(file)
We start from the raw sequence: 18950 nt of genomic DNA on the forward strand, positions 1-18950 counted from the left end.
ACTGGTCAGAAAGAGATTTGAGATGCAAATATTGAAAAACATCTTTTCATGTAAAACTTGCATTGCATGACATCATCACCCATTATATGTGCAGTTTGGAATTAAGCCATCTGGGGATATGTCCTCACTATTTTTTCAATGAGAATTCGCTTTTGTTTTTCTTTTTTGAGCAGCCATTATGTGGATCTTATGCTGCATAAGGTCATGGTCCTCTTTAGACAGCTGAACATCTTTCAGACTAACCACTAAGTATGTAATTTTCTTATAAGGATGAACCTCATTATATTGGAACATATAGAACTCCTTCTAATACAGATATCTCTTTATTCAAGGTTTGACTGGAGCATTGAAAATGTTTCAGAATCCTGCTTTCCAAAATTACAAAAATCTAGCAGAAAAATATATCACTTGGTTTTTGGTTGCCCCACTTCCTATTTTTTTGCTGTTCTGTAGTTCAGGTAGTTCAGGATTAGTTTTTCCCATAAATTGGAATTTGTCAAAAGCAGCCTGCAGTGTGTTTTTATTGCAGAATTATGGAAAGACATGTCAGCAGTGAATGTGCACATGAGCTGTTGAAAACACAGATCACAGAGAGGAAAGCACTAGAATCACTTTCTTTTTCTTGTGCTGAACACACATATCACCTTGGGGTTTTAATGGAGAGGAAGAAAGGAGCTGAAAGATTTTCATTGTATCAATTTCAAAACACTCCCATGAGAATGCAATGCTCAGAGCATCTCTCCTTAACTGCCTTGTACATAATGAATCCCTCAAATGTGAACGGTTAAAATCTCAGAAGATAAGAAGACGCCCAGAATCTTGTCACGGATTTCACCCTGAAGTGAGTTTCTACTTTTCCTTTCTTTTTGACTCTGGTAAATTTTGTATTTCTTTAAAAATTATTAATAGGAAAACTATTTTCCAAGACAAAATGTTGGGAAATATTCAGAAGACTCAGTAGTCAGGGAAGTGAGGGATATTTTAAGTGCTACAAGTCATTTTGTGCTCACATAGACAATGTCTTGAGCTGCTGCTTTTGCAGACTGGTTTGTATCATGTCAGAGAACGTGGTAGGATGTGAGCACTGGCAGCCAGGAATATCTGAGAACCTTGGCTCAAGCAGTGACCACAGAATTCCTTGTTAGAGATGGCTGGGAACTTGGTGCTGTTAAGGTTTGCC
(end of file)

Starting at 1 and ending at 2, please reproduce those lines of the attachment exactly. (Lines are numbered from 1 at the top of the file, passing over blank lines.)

We start from the raw sequence: 18950 nt of genomic DNA on the forward strand, positions 1-18950 counted from the left end.
ACTGGTCAGAAAGAGATTTGAGATGCAAATATTGAAAAACATCTTTTCATGTAAAACTTGCATTGCATGACATCATCACCCATTATATGTGCAGTTTGGAATTAAGCCATCTGGGGATATGTCCTCACTATTTTTTCAATGAGAATTCGCTTTTGTTTTTCTTTTTTGAGCAGCCATTATGTGGATCTTATGCTGCATAAGGTCATGGTCCTCTTTAGACAGCTGAACATCTTTCAGACTAACCACTAAGTATGTAATTTTCTTATAAGGATGAACCTCATTATATTGGAACATATAGAACTCCTTCTAATACAGATATCTCTTTATTCAAGGTTTGACTGGAGCATTGAAAATGTTTCAGAATCCTGCTTTCCAAAATTACAAAAATCTAGCAGAAAAATATATCACTTGGTTTTTGGTTGCCCCACTTCCTATTTTTTTGCTGTTCTGTAGTTCAGGTAGTTCAGGATTAGTTTTTCCCATAAATTGGAATTTGTCAAAAGCAGCCTGCAGTGTGTTTTTATTGCAGAATTATGGAAAGACATGTCAGCAGTGAATGTGCACATGAGCTGTTGAAAACACAGATCACAGAGAGGAAAGCACTAGAATCACTTTCTTTTTCTTGTGCTGAACACACATATCACCTTGGGGTTTTAATGGAGAGGAAGAAAGGAGCTGAAAGATTTTCATTGTATCAATTTCAAAACACTCCCATGAGAATGCAATGCTCAGAGCATCTCTCCTTAACTGCCTTGTACATAATGAATCCCTCAAATGTGAACGGTTAAAATCTCAGAAGATAAGAAGACGCCCAGAATCTTGTCACGGATTTCACCCTGAAGTGAGTTTCTACTTTTCCTTTCTTTTTGACTCTGGTAAATTTTGTATTTCTTTAAAAATTATTAATAGGAAAACTATTTTCCAAGACAAAATGTTGGGAAATATTCAGAAGACTCAGTAGTCAGGGAAGTGAGGGATATTTTAAGTGCTACAAGTCATTTTGTGCTCACATAGACAATGTCTTGAGCTGCTGCTTTTGCAGACTGGTTTGTATCATGTCAGAGAACGTGGTAGGATGTGAGCACTGGCAGCCAGGAATATCTGAGAACCTTGGCTCAAGCAGTGACCACAGAATTCCTTGTTAGAGATGGCTGGGAACTTGGTGCTGTTAAGGTTTGCC